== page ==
Breaking: The Senate just passed the Violence Against Women Act with a HUGE bipartisan majority, 78 to 22.

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Normal Breaking: The Senate just passed the Violence Against Women Act with a HUGE bipartisan majority, 78 to 22.

Post by Wrapitup on Tue Feb 12, 2013 2:09 pm

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Normal In VAWA Vote, Senate Overwhelmingly Passes Violence Against Women Act

Post by Wrapitup on Tue Feb 12, 2013 2:51 pm

Jennifer Bendery
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Posted: 02/12/2013 3:02 pm EST | Updated: 02/12/2013 3:19 pm EST

WASHINGTON -- The Senate easily passed its Violence Against Women Act reauthorization bill on Tuesday, officially punting the issue to the House, where Republican leaders still haven't signaled how they plan to proceed.

The bill passed 78 to 22. It already had 62 cosponsors, which ensured its passage, but it picked up additional support from a handful of Republicans who weren't already sponsoring it.

Senators who voted against the bill included Republicans John Barrasso (Wyo.), Roy Blunt (Mo.), John Boozman (Ark.), Tom Coburn (Okla.), John Cornyn (Texas), Ted Cruz (Texas), Mike Enzi (Wyo.), Lindsey Graham (S.C.), Chuck Grassley (Iowa), Orrin Hatch (Utah), James Inhofe (Okla.), Mike Johanns (Neb.), Ron Johnson (Wisc.), Mike Lee (Utah), Mitch McConnell (Ky.), Rand Paul (Ky.), Jim Risch (Idaho), Pat Roberts (Kansas), Marco Rubio (Fla.) and Jeff Sessions (Ala.).

The bill authorizes $659 million over five years for VAWA programs. It also expands VAWA to include new protections for LGBT and Native American victims of domestic violence, to give more attention to sexual assault prevention and to help reduce a backlog in processing rape kits. Created in 1994, VAWA has helped to strengthen programs and services for victims of domestic violence, dating violence and stalking.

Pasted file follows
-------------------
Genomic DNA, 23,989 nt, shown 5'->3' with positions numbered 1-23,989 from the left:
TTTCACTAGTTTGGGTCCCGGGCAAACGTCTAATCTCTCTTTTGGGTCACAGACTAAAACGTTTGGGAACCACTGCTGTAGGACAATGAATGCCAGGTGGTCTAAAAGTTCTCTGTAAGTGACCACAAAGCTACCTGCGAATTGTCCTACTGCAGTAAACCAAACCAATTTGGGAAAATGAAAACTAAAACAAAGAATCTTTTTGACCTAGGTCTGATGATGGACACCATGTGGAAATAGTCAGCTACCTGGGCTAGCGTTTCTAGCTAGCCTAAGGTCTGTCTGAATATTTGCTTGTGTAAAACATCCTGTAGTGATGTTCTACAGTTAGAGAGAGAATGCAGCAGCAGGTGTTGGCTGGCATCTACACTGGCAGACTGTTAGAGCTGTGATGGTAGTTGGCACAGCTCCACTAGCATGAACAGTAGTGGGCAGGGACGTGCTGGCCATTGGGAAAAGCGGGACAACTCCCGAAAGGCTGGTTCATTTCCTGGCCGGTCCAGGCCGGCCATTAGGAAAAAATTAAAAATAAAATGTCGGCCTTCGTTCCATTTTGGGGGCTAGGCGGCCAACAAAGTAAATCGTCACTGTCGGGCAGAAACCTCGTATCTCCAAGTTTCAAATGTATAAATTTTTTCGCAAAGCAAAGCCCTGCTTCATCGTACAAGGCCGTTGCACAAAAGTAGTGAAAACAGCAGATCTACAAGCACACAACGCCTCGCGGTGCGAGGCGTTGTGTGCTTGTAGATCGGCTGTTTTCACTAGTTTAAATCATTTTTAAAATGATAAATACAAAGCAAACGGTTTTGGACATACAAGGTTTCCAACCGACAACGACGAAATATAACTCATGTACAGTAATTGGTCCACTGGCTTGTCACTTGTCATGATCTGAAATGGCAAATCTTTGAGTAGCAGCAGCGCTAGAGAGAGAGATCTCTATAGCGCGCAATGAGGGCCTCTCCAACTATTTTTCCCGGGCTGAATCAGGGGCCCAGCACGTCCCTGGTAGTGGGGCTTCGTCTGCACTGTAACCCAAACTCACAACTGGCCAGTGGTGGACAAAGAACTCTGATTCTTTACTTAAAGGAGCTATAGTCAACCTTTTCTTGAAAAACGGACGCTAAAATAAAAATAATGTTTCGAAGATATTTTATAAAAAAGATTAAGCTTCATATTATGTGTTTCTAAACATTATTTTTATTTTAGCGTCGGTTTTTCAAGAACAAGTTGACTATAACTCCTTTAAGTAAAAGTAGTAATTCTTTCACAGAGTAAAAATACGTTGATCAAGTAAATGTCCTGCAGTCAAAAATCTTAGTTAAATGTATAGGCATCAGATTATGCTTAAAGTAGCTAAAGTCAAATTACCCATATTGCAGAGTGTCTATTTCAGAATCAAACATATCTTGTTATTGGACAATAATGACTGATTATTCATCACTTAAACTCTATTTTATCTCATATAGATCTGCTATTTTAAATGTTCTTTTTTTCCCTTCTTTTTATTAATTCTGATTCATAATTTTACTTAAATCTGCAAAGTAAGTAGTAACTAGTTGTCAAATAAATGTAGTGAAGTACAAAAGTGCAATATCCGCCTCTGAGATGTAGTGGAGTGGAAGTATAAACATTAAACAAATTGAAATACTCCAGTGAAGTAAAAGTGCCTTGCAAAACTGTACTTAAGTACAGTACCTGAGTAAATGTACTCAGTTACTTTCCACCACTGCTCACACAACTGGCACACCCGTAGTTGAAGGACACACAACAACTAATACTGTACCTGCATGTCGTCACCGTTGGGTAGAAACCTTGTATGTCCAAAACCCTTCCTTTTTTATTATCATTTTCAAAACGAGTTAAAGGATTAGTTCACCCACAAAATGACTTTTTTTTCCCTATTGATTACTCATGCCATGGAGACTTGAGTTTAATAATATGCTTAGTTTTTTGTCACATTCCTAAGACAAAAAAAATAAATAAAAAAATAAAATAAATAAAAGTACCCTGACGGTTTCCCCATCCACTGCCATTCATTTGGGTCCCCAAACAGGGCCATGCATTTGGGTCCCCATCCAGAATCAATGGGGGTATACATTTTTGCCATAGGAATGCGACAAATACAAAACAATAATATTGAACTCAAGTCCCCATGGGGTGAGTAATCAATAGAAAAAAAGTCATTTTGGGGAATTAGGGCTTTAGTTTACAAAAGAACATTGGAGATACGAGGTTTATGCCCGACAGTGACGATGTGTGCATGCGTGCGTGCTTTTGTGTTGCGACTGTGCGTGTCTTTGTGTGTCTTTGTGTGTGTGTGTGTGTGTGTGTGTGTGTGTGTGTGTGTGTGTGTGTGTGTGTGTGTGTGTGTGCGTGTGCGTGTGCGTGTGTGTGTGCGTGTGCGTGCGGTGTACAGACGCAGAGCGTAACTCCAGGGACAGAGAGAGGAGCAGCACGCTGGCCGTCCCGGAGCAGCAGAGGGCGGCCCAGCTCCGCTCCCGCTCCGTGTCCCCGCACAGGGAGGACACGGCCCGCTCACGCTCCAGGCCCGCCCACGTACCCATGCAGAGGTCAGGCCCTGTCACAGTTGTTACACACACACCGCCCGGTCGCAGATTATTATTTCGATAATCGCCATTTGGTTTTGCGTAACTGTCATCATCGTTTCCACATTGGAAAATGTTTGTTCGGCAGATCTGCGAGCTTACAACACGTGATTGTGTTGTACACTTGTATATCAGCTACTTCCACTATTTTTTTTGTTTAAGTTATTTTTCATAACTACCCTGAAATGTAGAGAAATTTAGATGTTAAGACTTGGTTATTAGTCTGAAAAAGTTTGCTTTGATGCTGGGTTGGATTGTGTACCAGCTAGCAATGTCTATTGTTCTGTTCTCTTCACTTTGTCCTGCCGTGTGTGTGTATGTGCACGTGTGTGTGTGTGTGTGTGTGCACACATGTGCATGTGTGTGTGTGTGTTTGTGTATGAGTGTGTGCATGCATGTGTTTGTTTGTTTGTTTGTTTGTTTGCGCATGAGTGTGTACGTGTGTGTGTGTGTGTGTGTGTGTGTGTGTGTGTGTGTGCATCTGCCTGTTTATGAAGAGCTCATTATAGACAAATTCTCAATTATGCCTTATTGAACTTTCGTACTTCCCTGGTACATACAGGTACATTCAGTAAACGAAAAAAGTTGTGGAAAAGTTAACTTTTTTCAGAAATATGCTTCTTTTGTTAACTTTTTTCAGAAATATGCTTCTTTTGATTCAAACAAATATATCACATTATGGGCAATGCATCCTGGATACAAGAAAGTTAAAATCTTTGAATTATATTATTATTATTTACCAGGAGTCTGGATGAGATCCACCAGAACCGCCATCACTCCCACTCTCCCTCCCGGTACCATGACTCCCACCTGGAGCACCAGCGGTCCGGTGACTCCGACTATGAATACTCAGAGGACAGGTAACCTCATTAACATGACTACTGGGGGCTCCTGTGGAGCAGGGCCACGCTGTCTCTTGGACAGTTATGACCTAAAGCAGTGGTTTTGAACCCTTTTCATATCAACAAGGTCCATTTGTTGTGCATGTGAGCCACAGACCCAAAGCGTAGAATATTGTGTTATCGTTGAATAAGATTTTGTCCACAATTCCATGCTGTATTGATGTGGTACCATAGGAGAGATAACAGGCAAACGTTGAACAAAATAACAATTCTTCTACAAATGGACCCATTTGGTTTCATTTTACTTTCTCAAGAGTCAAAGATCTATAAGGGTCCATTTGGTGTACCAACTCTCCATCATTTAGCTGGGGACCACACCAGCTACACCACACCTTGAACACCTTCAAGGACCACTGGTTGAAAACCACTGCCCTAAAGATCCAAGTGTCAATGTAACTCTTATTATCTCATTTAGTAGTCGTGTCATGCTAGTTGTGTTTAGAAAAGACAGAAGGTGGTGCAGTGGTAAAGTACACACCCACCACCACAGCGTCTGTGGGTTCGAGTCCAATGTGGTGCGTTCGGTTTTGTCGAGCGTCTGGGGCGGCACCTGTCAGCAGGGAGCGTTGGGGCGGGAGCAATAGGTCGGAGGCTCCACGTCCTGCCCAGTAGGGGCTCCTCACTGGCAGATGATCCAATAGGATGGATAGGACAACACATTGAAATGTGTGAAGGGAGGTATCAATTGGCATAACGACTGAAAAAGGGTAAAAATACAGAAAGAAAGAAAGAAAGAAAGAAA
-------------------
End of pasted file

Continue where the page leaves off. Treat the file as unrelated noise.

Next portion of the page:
Ahead of the vote, Sen. Patrick Leahy (D-Vt.), the bill's sponsor, questioned why anybody would vote against his legislation since it just expands protections to vulnerable groups.

"It is difficult to understand why people would come in here and try to limit which victims could be helped by this legislation," Leahy said. "If you're the victim, you don't want to think that a lot of us who have never faced this kind of problem, sat here in this body and said, 'Well, we have to differentiate which victims America will protect.'"

Senators voted on a few amendments to the bill. They voted 93 to 5 to include a provision targeting human trafficking, and 100 to 0 on a provision to ensure child victims of sex trafficking are eligible for grant assistance. They rejected amendments by Sen. Tom Coburn (R-Okla.) to consolidate certain Department of Justice programs and to allow grants for sexually transmitted disease tests on sexual assault perpetrators.

VAWA typically gets reauthorized with little fanfare. But Congress failed to do so last year amid House Republican objections to provisions in the Senate bill that expanded protections for LGBT, Native American and undocumented immigrant victims of violence. This year's Senate VAWA bill includes the LGBT and Native American provisions, but leaves out the piece for undocumented immigrants. Leahy has pledged to attach that piece to immigration reform legislation.

The onus is now on House Republican leaders to advance VAWA. They haven't given any indication as to what their bill will look like or who will sponsor it, and even some in their own party are pressuring them to get moving. Seventeen House Republicans wrote to House Speaker John Boehner (R-Ohio) and House Majority Leader Eric Cantor (R-Va.) on Monday night urging them to "immediately" pass a bipartisan VAWA bill. They didn't specifically endorse the Senate bill, however.

"Now is the time to seek bipartisan compromise on the reauthorization of these programs," the letter reads. "VAWA programs save lives, and we must allow states and communities the opportunity to build upon the success of current VAWA programs so that we can help even more people."

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